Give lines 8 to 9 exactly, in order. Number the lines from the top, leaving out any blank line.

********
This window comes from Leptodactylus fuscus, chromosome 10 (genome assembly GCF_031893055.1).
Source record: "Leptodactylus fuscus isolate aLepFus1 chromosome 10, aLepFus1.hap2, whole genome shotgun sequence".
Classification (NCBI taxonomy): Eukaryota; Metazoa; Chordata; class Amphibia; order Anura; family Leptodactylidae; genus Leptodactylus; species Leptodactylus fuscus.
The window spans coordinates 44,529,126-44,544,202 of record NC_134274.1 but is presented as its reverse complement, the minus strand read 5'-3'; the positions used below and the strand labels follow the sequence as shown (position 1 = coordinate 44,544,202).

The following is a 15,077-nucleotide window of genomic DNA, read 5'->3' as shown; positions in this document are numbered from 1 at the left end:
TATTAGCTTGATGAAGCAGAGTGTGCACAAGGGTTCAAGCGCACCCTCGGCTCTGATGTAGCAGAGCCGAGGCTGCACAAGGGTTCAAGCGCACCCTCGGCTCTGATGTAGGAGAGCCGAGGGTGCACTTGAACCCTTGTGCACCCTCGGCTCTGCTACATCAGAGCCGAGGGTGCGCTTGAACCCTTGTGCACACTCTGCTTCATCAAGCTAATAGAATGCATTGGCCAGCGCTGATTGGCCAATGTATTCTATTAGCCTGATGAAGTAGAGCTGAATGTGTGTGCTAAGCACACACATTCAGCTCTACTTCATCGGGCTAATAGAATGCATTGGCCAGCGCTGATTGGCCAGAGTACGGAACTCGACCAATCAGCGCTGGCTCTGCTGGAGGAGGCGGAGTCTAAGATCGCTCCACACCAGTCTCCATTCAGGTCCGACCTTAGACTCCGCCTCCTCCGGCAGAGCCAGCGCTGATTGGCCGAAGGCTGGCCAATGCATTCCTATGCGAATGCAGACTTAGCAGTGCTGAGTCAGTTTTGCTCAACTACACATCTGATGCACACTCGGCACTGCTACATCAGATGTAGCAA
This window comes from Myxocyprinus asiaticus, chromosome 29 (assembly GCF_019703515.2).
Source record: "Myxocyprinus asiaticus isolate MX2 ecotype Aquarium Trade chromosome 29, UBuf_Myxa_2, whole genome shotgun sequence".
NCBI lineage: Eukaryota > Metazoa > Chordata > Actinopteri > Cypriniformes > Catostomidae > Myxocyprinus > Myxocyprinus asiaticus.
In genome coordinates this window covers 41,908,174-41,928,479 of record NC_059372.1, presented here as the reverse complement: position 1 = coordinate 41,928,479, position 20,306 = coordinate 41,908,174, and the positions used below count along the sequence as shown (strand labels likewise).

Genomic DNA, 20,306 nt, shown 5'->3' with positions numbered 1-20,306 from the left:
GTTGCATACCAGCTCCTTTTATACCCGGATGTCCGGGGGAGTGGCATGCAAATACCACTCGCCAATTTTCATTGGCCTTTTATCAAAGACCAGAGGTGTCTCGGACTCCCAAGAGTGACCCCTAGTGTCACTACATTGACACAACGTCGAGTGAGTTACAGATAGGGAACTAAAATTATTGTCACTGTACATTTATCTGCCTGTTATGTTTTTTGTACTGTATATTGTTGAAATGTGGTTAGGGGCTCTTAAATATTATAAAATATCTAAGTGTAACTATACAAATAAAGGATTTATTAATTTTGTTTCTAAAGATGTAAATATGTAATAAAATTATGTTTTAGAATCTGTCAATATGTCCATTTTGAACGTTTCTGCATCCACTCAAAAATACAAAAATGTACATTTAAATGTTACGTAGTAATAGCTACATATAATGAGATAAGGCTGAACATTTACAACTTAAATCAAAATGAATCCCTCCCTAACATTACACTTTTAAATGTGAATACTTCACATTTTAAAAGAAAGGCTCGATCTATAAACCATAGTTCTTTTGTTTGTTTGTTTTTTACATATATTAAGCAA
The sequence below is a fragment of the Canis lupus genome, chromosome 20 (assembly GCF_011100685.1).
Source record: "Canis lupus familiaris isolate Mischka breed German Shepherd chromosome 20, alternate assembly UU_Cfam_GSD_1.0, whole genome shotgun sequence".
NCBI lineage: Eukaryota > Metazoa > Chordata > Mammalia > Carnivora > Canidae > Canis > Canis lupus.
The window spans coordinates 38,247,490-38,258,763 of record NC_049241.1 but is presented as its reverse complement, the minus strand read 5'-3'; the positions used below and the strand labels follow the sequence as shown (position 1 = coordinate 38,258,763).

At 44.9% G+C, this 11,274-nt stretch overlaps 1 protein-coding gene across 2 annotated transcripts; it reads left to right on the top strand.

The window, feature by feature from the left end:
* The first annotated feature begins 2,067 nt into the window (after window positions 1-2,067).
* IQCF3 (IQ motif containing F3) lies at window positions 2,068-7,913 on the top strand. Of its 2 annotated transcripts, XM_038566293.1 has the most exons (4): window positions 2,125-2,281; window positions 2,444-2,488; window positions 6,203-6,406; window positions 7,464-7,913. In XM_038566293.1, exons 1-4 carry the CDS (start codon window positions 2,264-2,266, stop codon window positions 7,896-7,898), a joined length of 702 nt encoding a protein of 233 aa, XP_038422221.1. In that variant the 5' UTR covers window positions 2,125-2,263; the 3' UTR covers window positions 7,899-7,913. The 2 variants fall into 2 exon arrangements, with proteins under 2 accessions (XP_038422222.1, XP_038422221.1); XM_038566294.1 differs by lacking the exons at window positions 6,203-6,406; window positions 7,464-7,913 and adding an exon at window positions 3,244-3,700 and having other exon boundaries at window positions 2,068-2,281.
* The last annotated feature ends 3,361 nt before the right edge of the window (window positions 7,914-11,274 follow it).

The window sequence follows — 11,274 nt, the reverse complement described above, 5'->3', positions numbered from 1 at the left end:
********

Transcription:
Source record: "Myxocyprinus asiaticus isolate MX2 ecotype Aquarium Trade chromosome 29, UBuf_Myxa_2, whole genome shotgun sequence".
NCBI lineage: Eukaryota > Metazoa > Chordata > Actinopteri > Cypriniformes > Catostomidae > Myxocyprinus > Myxocyprinus asiaticus.